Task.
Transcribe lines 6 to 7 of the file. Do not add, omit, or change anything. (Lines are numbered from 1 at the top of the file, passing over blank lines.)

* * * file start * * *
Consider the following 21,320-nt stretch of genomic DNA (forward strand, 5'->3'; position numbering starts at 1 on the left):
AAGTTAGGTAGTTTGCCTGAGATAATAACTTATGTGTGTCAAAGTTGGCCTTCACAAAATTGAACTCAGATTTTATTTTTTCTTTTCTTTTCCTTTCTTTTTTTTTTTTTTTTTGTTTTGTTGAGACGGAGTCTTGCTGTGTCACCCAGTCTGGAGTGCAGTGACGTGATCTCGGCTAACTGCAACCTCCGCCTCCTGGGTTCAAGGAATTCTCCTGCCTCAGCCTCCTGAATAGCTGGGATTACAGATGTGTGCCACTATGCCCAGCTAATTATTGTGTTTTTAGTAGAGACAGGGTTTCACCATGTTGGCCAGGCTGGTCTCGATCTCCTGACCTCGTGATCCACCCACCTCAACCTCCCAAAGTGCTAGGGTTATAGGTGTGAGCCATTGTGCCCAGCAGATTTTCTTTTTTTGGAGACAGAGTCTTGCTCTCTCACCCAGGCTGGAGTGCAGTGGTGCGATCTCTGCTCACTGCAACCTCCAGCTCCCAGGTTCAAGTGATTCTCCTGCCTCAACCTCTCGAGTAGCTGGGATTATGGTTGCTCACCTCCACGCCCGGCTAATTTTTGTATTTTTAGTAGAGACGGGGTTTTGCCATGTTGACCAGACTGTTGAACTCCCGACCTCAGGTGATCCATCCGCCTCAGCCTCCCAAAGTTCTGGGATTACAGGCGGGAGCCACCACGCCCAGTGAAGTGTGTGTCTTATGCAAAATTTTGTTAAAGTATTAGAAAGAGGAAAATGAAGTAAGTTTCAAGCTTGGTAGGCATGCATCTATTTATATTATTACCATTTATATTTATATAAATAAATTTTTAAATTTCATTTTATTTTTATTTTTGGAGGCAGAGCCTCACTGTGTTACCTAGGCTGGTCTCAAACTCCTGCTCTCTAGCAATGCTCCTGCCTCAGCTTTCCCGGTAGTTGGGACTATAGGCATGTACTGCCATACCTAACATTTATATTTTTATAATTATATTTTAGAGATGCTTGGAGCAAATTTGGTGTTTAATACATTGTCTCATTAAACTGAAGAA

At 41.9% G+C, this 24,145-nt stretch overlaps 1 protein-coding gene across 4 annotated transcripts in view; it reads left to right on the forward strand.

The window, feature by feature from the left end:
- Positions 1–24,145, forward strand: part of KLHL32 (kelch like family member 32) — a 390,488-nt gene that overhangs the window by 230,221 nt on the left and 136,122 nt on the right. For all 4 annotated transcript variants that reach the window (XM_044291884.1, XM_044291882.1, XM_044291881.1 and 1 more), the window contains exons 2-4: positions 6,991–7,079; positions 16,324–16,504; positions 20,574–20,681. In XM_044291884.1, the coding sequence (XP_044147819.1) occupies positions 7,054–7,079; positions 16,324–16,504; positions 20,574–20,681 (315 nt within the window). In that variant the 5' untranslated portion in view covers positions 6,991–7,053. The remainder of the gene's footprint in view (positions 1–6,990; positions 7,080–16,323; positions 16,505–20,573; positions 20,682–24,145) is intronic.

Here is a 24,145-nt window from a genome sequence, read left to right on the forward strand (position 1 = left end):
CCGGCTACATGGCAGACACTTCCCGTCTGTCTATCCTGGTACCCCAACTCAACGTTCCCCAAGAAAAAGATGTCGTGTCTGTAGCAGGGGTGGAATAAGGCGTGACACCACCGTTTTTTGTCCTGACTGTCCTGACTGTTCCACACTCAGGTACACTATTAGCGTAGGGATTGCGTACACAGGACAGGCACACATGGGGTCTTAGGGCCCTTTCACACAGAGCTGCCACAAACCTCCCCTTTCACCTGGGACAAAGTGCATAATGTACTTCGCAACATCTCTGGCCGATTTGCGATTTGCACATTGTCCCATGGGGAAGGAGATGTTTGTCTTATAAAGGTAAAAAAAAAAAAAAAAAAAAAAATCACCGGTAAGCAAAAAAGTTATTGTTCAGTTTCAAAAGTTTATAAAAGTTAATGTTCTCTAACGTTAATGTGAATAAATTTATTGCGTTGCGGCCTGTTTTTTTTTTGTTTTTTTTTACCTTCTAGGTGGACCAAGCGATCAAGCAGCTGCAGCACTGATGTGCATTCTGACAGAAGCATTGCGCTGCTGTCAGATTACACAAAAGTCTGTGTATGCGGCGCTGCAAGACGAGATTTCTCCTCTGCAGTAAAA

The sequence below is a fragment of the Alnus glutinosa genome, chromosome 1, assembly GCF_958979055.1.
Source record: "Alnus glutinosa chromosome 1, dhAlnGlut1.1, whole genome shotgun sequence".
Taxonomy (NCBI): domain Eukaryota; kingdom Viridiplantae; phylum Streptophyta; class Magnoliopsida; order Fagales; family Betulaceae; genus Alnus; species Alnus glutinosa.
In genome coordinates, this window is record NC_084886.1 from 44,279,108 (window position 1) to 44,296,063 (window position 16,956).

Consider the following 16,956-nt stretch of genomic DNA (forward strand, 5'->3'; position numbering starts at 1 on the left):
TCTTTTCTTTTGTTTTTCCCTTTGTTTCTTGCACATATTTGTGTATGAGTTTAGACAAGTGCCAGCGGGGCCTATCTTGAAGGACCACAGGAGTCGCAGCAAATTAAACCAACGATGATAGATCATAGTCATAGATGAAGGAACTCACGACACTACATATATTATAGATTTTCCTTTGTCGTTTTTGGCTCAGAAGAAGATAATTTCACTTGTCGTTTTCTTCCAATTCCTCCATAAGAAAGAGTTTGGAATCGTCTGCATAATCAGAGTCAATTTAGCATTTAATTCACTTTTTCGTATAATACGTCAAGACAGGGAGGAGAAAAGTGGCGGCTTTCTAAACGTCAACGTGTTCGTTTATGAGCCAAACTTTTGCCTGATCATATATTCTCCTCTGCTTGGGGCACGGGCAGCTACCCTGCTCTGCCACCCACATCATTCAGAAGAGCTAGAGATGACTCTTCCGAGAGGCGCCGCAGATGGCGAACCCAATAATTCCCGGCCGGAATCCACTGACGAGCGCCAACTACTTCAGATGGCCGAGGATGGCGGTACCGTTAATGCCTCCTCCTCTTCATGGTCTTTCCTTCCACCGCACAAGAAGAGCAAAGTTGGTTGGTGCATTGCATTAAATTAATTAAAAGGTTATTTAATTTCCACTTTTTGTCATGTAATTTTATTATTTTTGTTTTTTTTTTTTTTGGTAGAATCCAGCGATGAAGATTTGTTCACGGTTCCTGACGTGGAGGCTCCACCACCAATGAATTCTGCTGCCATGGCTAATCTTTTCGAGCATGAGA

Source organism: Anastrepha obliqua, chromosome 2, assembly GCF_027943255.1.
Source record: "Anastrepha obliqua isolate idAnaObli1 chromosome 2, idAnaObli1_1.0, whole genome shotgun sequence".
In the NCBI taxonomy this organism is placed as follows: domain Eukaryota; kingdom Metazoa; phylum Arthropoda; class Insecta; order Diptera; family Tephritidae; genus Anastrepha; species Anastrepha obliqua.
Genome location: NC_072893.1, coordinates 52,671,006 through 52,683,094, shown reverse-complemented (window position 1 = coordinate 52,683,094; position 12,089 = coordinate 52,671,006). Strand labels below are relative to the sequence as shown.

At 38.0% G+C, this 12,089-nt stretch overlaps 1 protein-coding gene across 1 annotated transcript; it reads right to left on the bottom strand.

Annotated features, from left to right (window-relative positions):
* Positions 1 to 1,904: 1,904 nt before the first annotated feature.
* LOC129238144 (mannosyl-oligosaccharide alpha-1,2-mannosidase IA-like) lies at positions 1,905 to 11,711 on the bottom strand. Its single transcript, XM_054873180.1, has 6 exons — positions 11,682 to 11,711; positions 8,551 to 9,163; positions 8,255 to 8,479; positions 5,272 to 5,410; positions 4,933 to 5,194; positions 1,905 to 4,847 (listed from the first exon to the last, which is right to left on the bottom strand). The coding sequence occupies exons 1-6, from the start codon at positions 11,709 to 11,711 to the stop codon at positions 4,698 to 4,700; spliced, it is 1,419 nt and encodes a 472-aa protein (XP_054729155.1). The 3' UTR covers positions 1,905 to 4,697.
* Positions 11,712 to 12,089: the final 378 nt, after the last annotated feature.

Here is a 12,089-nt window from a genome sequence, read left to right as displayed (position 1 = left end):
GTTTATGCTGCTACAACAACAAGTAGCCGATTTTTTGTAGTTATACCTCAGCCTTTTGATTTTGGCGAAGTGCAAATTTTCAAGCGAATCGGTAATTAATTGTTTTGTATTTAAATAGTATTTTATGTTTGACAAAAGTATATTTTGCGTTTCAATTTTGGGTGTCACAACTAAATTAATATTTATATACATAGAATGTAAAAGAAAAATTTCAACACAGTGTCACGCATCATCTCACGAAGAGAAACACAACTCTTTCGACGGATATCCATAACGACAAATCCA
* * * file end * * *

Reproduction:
Here is a 24,145-nt window from a genome sequence, read left to right on the forward strand (position 1 = left end):
CCGGCTACATGGCAGACACTTCCCGTCTGTCTATCCTGGTACCCCAACTCAACGTTCCCCAAGAAAAAGATGTCGTGTCTGTAGCAGGGGTGGAATAAGGCGTGACACCACCGTTTTTTGTCCTGACTGTCCTGACTGTTCCACACTCAGGTACACTATTAGCGTAGGGATTGCGTACACAGGACAGGCACACATGGGGTCTTAGGGCCCTTTCACACAGAGCTGCCACAAACCTCCCCTTTCACCTGGGACAAAGTGCATAATGTACTTCGCAACATCTCTGGCCGATTTGCGATTTGCACATTGTCCCATGGGGAAGGAGATGTTTGTCTTATAAAGGTAAAAAAAAAAAAAAAAAAAAAAATCACCGGTAAGCAAAAAAGTTATTGTTCAGTTTCAAAAGTTTATAAAAGTTAATGTTCTCTAACGTTAATGTGAATAAATTTATTGCGTTGCGGCCTGTTTTTTTTTTGTTTTTTTTTACCTTCTAGGTGGACCAAGCGATCAAGCAGCTGCAGCACTGATGTGCATTCTGACAGAAGCATTGCGCTGCTGTCAGATTACACAAAAGTCTGTGTATGCGGCGCTGCAAGACGAGATTTCTCCTCTGCAGTAAAA